Back in time with NAU

President Taylor

Let Inside NAU take you back in time this summer with tidbits of university history.

The Taylor tale

Almon Nicholas Taylor became the president of Northern Arizona Normal School in 1899 and presented its first diplomas to four graduates in 1901.

Born to a grape-farming family in New York, Taylor lost his father at an early age and became determined to become educated. Although work on the farm caused his studies to be irregular, he managed to get through high school and earn a law degree from the University of Michigan in 1882. About a year later, he decided to become a teacher. Trustees for the school chose Taylor based on his excellent reputation as an instructor and administrator.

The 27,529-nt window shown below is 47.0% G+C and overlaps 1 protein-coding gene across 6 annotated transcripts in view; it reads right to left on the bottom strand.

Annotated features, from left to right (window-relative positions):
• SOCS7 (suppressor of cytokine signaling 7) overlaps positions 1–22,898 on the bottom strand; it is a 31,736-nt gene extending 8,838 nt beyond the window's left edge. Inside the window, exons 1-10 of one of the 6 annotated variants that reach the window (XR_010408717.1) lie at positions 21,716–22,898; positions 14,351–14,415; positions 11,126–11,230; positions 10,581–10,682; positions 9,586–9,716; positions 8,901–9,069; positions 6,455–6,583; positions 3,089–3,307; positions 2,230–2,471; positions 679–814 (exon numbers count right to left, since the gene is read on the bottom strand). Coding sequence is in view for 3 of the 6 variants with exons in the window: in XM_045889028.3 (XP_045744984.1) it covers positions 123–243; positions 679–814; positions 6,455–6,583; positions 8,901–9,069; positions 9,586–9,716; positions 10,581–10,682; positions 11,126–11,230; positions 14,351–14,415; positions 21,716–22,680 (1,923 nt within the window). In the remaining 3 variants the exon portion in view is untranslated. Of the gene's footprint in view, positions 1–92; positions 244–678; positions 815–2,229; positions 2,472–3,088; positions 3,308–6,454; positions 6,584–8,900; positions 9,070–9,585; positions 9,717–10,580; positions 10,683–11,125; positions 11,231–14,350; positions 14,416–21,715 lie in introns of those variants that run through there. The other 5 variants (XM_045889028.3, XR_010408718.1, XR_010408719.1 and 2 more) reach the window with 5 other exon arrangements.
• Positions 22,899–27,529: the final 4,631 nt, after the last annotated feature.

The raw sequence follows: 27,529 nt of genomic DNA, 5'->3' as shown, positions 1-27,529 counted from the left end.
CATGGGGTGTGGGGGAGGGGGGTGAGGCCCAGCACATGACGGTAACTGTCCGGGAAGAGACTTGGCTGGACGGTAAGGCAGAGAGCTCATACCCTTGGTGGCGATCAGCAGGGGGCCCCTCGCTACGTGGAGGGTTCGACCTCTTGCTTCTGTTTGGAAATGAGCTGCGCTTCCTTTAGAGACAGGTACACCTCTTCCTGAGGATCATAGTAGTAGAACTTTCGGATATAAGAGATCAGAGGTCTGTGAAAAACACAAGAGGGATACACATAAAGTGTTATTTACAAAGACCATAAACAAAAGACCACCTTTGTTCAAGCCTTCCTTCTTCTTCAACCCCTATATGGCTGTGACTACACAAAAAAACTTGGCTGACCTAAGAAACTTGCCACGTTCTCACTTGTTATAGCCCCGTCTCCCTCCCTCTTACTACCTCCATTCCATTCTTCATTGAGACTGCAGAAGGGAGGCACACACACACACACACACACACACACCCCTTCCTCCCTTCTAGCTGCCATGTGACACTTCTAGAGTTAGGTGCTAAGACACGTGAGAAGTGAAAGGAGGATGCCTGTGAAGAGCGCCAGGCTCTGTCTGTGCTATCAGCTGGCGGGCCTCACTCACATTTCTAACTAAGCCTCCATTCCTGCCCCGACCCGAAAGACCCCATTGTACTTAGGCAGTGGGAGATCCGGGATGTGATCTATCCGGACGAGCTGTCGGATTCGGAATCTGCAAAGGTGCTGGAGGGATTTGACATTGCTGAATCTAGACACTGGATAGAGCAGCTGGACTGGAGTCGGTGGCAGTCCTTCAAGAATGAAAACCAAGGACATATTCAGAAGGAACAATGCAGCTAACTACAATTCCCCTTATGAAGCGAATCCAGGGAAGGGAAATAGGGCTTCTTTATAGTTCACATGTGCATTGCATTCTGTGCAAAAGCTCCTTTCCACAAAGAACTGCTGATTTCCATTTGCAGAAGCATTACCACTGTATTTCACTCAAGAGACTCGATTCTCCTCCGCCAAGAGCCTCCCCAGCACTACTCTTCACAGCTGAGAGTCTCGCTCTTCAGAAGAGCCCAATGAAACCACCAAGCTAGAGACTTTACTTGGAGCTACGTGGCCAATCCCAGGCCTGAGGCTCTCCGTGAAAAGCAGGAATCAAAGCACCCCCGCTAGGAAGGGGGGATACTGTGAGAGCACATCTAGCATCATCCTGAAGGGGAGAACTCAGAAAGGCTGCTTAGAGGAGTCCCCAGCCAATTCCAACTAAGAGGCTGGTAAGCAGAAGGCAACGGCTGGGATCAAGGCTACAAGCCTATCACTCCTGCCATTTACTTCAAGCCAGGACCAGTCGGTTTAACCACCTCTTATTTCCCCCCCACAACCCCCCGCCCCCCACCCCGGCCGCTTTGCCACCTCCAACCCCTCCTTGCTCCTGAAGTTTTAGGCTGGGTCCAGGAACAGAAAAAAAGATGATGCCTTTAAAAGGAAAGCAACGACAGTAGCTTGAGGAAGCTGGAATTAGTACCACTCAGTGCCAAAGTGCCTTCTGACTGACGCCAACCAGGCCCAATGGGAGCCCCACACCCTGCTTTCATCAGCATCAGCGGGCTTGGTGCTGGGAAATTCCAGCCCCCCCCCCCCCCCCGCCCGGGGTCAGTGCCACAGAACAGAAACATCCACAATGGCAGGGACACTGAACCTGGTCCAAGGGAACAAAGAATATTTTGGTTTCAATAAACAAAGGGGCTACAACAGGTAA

While president, Taylor established a teacher training program and began the library. When politicians thought the school should close for financial reasons, Taylor fought to keep it open. In 1909, he retired, relocating back to a New York grape farm. Taylor died in 1936. Taylor Hall on north campus is named in his honor.

Photo courtesy of Northern Arizona University, Cline Library, Special Collections and Archives. (NAU.ARC.1899-3-1).